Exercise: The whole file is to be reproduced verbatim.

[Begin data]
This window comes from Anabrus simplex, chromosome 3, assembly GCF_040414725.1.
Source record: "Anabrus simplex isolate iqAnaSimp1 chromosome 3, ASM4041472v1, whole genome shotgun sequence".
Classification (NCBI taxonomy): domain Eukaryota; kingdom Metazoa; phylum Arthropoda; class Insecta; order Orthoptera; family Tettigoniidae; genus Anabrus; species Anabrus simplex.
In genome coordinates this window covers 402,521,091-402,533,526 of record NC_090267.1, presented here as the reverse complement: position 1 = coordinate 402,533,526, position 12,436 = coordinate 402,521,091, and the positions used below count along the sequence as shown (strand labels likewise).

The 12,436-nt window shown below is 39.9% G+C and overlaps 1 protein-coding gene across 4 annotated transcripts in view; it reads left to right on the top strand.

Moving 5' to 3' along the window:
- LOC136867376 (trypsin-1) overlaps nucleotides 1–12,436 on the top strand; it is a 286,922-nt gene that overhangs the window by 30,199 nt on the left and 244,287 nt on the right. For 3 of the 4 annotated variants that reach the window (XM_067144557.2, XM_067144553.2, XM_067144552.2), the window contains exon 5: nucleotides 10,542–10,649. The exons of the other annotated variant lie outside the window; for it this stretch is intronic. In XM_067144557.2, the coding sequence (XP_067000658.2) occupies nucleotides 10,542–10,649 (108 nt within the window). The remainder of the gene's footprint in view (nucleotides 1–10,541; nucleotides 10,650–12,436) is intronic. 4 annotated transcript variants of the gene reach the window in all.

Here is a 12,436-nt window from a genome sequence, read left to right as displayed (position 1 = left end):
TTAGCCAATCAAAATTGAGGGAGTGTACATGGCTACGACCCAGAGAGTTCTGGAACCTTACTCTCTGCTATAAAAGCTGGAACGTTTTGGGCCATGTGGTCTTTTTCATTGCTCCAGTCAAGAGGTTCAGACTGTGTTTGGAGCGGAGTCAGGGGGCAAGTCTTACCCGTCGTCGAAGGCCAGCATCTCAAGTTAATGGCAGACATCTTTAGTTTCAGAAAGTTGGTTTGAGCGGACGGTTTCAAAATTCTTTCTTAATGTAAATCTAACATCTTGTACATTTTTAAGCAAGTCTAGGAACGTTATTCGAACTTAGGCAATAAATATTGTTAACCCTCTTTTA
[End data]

This window comes from Anabrus simplex, chromosome 3, assembly GCF_040414725.1.
Source record: "Anabrus simplex isolate iqAnaSimp1 chromosome 3, ASM4041472v1, whole genome shotgun sequence".
Classification (NCBI taxonomy): domain Eukaryota; kingdom Metazoa; phylum Arthropoda; class Insecta; order Orthoptera; family Tettigoniidae; genus Anabrus; species Anabrus simplex.
In genome coordinates this window covers 402,521,091-402,533,526 of record NC_090267.1, presented here as the reverse complement: position 1 = coordinate 402,533,526, position 12,436 = coordinate 402,521,091, and the positions used below count along the sequence as shown (strand labels likewise).

The 12,436-nt window shown below is 39.9% G+C and overlaps 1 protein-coding gene across 4 annotated transcripts in view; it reads left to right on the top strand.

Moving 5' to 3' along the window:
- LOC136867376 (trypsin-1) overlaps nucleotides 1–12,436 on the top strand; it is a 286,922-nt gene that overhangs the window by 30,199 nt on the left and 244,287 nt on the right. For 3 of the 4 annotated variants that reach the window (XM_067144557.2, XM_067144553.2, XM_067144552.2), the window contains exon 5: nucleotides 10,542–10,649. The exons of the other annotated variant lie outside the window; for it this stretch is intronic. In XM_067144557.2, the coding sequence (XP_067000658.2) occupies nucleotides 10,542–10,649 (108 nt within the window). The remainder of the gene's footprint in view (nucleotides 1–10,541; nucleotides 10,650–12,436) is intronic. 4 annotated transcript variants of the gene reach the window in all.

Here is a 12,436-nt window from a genome sequence, read left to right as displayed (position 1 = left end):
TTAGCCAATCAAAATTGAGGGAGTGTACATGGCTACGACCCAGAGAGTTCTGGAACCTTACTCTCTGCTATAAAAGCTGGAACGTTTTGGGCCATGTGGTCTTTTTCATTGCTCCAGTCAAGAGGTTCAGACTGTGTTTGGAGCGGAGTCAGGGGGCAAGTCTTACCCGTCGTCGAAGGCCAGCATCTCAAGTTAATGGCAGACATCTTTAGTTTCAGAAAGTTGGTTTGAGCGGACGGTTTCAAAATTCTTTCTTAATGTAAATCTAACATCTTGTACATTTTTAAGCAAGTCTAGGAACGTTATTCGAACTTAGGCAATAAATATTGTTAACCCTCTTTTA